Saturday, November 7, 2015

The Sinister Shadow!

Since reading about this delightful crossover by Will Murray and weirdly Lester Dent (by way of a cache of unpublished materials) of the two most famous Street and Smith pulp heroes, I've been most eager to get my mitts on it and read it though. The Sinister Shadow from Altus Book's TheWild Adventures of Doc Savage imprint is a delight in many ways and easily something any fan of Doc Savage or The Shadow must have. For more from Murray on how it came together check this out.

Joe DeVito
The Sinister Shadow begins with Lamont Cranston going to see Doc Savage about the problem he has with The Shadow stealing his identity and (in his mind at least) threatening to kidnap him and extort money. He is in fact kidnapped along with Ham Brooks, one of Doc's five assistants, and that puts Doc and The Shadow both on the trail of a villain who calls himself "The Funeral Director" and has fashioned an elaborate organization of henchman dubbed variously as Morticians, Undertakers, Gravediggers, and Pallbearers. This large gang has made a business of kidnap and ransom of various rich men in the society, so much so that it has drawn the attention of the criminologist George Clarendon.

Dave Stevens
In this rousing and fast-paced but unusually lengthy pulp adventure, we at different times find Doc and The Shadow battling each other and even working in tandem to bring down the Funeral Director's vile gang. The Shadow's men include Harry Vincent, Clyde Burke, and Cliff Marsland. Doc is helped by Monk Mayfair, Ham Brooks, and Long Tom Roberts. Sadly neither Renny Renwick nor Johnny Littlejohn show up in this hair-raising war on crime.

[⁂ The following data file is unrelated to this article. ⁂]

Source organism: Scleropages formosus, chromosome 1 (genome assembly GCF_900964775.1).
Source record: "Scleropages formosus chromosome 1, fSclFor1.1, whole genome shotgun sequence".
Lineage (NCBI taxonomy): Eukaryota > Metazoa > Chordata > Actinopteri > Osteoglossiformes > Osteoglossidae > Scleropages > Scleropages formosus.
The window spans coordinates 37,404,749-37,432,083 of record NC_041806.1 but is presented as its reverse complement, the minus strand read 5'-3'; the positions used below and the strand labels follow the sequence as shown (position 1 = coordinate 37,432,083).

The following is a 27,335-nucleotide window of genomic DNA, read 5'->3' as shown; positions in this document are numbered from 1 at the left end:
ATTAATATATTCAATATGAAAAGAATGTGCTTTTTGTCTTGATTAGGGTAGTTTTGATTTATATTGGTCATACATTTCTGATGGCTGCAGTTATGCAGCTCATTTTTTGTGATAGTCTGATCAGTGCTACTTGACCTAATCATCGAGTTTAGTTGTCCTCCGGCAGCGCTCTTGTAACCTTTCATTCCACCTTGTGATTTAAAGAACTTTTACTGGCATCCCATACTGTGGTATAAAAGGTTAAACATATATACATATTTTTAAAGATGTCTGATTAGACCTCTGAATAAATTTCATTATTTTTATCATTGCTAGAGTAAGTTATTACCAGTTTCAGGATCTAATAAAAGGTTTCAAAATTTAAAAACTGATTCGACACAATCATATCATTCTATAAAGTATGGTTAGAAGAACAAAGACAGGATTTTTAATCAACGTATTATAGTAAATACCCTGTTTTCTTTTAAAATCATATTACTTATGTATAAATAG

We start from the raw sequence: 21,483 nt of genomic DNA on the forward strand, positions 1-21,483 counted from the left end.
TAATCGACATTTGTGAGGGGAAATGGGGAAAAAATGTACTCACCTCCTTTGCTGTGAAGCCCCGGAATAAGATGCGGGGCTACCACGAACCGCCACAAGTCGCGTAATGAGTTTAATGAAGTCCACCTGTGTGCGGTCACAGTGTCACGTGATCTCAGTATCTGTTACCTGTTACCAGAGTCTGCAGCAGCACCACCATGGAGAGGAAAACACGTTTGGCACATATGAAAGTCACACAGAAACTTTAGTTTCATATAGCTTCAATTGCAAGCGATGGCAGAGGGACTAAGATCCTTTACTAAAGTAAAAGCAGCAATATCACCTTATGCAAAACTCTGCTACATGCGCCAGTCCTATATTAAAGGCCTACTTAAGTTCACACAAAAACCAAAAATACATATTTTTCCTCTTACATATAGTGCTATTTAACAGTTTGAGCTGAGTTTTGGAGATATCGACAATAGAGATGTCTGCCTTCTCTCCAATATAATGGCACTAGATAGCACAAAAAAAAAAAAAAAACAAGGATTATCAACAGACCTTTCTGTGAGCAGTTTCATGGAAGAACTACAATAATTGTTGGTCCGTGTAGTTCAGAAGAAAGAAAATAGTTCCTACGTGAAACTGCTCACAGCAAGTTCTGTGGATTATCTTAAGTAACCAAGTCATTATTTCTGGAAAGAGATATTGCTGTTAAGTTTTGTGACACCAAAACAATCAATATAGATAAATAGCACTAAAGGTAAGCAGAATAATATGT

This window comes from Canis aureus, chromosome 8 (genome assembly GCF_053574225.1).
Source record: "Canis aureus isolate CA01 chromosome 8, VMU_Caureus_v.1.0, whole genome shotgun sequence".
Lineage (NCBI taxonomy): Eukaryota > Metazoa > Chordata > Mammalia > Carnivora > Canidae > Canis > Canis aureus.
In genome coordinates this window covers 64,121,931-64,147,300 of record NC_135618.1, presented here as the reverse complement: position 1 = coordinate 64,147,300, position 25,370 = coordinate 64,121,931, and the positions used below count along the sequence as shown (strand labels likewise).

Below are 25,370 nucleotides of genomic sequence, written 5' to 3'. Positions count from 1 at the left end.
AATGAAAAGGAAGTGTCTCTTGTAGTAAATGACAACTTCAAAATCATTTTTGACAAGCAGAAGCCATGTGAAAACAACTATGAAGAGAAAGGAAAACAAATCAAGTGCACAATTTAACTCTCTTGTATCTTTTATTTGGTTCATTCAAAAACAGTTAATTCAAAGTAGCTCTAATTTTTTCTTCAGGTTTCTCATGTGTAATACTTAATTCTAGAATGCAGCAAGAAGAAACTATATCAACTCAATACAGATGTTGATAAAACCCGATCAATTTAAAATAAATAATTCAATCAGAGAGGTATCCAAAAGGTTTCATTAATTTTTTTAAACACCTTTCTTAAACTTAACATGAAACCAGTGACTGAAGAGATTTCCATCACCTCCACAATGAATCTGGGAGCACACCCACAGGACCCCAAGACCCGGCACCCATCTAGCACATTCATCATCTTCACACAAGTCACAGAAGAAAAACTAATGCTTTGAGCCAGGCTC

Joe DeVito
Murray tells the story in precise short sentences and quickly paced paragraphs and the action rarely slows down and almost never stops. We get some very evocative descriptions of the characters, in particular The Shadow. If there is a big complaint about this one it's that the Doc fan gets slighted as The Shadow and his men seem to dominate much of the action. Each hero is showcased though and by the story's end the heroes appear to understand one another better.

The story, full of action as it is, needed a few more twists and turns. It does do a vivid job of drawing from the early stories of both characters, set as it is relatively early in the careers of both heroes. And we do get some neat switches for the fans. But maybe even more would've been nice. Not as well read in Shadow lore as I am in Doc, I felt most fortunate that I took the time last year to read the first three Shadow novels, they come in handy.

It's a pricey package, but a highly readable one. This one gets the Dojo's highest recommendation.

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